Apifera Farm - where art, story, animals & woman merge. Home to artist Katherine Dunn

Apifera Farm is a registered 501 [c][3]. #EIN# 82-2236486

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©Katherine Dunn.

Tuesday, November 24, 2020

The Teapot's step challenge...and I think I crashed

Announcing The Teapot Step Challenge! This week my goal is to give The Teapot 2000 extra steps...500 in the morning. She needs it and it helps me too even though it’s not a lot but with winter I don’t get my usual 6000 steps of barn work. And for every 10 steps The Teapot hopes to raise $1 for our year end fundraiser. Let’s help me and The Teapot keep on our step goals! Visit the FB page fund or donate at the blo.

I am trying to catch up this week after the computer crashed last week and I'm almost there. But now I have to get Harry's Christmas newspaper ready, and the ornaments we collected need to get to our elder friends at Cove's Edge. We will be putting up our own red ball tree this weekend-our little apple tree is hung with giant red balls and Martyn lights it up-bringing us such joy as we sit inside by the fire.

 I feel like I have not had time to decompress from the election chaos. No matter what 'side' you were on it was a lot to take, and a culmination for me of four years of chaos and sadness. I know some of you don't share that sentiment, but I share it because it has effected my focus and concentration and flow of creative ideas. I am hoping for calmer waters, and more time to percolate without manic distraction from the news cycle. I am just beginning to peal the layers away and I am realizing just how stressed we both were with the situation. I'm sorry if others are now feeling stressed-but we now have that in common, we know what that feels like. COmmon ground has to start somewhere.

In fact, I am really looking forward to this season. We are ready to celebrate in our house. After a lot of loss, I want lights and food and wine and movies and music...art, reading and more. What does next year hold in store for us?

Monday, November 23, 2020

Halfway there

Thank you to all who have donated to our year end fundrasier! We are halfway there! 

Your donations are tax deductible and go directly to the care of the animals here. We do not take salaries for our work but we love what we do. It was a hard year on so many levels-loss, Covid, world events...the list is wide and long. But...being appreciated helps!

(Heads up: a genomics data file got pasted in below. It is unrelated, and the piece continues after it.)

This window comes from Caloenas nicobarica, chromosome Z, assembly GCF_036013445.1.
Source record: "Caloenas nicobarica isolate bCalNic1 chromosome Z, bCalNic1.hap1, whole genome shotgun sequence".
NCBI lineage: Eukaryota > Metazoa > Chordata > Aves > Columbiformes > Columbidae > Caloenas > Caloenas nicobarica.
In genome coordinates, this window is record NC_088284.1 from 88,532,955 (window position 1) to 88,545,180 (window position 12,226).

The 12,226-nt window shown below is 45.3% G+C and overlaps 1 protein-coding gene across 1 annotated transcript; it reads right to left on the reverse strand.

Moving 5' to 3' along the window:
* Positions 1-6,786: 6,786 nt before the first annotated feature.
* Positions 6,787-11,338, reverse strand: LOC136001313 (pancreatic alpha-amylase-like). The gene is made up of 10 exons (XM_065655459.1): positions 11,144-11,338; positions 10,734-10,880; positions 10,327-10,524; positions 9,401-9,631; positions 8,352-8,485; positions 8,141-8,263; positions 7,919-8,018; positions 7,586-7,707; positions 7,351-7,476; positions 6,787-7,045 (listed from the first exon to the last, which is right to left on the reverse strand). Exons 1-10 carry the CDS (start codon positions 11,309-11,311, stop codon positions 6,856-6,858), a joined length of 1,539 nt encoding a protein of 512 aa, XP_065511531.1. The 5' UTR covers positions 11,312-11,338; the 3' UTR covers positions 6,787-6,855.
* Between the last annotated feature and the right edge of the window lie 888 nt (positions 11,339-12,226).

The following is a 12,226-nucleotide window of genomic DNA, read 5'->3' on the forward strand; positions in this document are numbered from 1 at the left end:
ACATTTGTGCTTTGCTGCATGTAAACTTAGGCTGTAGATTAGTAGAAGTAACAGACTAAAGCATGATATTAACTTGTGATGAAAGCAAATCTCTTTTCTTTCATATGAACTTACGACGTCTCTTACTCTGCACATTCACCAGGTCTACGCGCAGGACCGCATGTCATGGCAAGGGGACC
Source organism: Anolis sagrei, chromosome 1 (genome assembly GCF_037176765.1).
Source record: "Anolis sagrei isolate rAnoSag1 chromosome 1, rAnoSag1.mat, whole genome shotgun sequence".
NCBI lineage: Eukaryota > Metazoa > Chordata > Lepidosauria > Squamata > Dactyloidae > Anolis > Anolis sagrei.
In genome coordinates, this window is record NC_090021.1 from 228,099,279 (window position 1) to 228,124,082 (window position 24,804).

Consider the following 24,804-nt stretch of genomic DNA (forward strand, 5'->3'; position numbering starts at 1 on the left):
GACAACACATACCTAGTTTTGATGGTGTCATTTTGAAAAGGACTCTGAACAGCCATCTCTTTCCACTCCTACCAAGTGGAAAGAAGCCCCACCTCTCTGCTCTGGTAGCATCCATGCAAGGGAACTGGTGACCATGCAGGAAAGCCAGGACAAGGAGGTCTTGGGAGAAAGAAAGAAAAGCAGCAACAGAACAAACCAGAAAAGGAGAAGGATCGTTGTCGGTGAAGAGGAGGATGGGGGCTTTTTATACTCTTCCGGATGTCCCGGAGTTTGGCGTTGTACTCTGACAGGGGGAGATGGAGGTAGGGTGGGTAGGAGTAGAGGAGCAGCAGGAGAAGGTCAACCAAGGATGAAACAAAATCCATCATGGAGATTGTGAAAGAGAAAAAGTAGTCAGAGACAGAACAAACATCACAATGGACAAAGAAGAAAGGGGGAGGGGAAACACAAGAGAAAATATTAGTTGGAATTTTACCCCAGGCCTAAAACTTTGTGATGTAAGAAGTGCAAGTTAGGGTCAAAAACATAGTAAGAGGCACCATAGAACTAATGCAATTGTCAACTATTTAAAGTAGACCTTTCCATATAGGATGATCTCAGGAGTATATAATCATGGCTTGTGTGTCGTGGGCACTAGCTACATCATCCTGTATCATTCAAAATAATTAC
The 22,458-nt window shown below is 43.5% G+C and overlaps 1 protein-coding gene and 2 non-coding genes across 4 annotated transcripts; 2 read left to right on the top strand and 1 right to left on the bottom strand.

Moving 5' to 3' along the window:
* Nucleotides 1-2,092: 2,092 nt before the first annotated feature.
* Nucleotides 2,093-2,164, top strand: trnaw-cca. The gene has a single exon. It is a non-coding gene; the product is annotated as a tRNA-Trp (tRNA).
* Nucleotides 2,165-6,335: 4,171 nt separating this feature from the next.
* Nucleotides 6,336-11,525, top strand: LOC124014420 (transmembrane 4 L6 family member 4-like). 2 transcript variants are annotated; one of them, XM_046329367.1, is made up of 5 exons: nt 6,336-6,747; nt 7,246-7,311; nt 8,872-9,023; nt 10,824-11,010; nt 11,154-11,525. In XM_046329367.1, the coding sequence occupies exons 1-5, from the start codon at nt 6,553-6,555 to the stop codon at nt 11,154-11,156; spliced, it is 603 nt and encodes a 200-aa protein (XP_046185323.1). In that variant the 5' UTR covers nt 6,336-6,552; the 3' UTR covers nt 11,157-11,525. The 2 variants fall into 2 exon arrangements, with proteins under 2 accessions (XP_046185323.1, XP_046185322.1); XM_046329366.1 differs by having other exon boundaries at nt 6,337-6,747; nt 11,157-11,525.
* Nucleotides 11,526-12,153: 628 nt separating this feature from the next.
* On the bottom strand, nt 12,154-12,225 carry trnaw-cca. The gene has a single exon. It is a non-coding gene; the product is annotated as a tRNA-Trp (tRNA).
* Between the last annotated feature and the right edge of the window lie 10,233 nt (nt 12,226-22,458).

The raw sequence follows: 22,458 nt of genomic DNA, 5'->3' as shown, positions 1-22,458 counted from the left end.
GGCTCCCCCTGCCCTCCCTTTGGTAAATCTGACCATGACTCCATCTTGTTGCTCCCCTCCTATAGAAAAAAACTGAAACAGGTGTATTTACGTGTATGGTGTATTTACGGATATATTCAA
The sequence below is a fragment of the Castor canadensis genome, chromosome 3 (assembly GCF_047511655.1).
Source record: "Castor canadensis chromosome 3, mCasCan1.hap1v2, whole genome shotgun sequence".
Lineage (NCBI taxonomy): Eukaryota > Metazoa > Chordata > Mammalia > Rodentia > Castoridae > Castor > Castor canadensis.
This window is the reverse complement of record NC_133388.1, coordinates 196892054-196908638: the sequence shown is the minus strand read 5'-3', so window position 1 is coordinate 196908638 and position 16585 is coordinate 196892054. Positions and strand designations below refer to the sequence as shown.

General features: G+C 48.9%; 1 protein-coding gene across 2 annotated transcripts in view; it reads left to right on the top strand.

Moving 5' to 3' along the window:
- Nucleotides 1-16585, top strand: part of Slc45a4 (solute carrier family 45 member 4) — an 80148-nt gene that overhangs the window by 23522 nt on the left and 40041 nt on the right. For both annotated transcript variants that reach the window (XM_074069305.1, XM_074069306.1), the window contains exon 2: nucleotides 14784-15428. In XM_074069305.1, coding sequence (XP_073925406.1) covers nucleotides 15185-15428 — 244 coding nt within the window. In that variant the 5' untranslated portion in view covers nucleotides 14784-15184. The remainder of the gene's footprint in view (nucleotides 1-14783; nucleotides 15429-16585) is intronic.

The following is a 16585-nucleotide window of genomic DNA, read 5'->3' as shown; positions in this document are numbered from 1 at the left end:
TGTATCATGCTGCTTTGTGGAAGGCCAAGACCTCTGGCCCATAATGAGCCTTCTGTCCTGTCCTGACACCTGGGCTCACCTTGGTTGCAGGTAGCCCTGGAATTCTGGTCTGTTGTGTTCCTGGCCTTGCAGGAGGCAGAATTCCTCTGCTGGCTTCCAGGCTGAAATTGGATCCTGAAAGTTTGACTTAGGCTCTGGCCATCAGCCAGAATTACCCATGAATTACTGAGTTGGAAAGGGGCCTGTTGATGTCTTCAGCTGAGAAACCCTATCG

You can donate here on the blog, or over on the Facebook fundraiser page. And of course checks are just as a cceptable.

Thank you! Tail Swishes! Hoof Stomps and brays!

Thursday, November 19, 2020

Earnest visits with my mother [dead since 2013]


The note slipped under the front door that morning was written in dirt on an old page from a feed catalog.

I recognized the writing. It was Earnest the pig’s.

“Meet me at the Small Rodent and Bird Cemetery at dusk…alone,” it said.

Now even though Halloween has passed, the barnyard is super charged all year for energetic encounters. Our 1760 house, one of the first houses in Bremen (then Bristol), is brimming with history. From the minute we entered this house, the energy was warm and welcoming. With the exception of the northwest section of The Wood, our land feels free of demons. It can be spooky on any night here, with the breeze from the cove blowing through The Wood, for the night life there is its own entity.

The cemetery I was to meet him at is near the front barn. Dusk turned to darkness.

“Hello,” I heard Earnest’s voice say. There he was, appearing at my feet seemingly from out of nowhere. “I’ve drawn a picture for you.”

As I looked at the image, squinting in the dark, I could see my mother’s face. My mother died out west at age 87 in 2013.

I gasped very quietly.

Earnest and I began walking back to his hut, which sits next to the outer equine barn, where the natives were restless for hay. I asked him how he was able to draw my mother’s likeness so well without a picture.

“Oh, I see her all the time,” he said.

My little hairs wiggled on my neck as a wind blew in just then from The Wood behind Earnest’s hut.

“Does she speak?” I asked.

“No, she smiles though,” the pig said. “She also sits above your bedroom window sometimes, and tends to the hydrangea, dead heading the old flowers.”

I thought for a moment and realized sometimes while I lie in bed I’d hear rustling in that old tree. It is as tall as our two-story house and well over 100 years old, they say.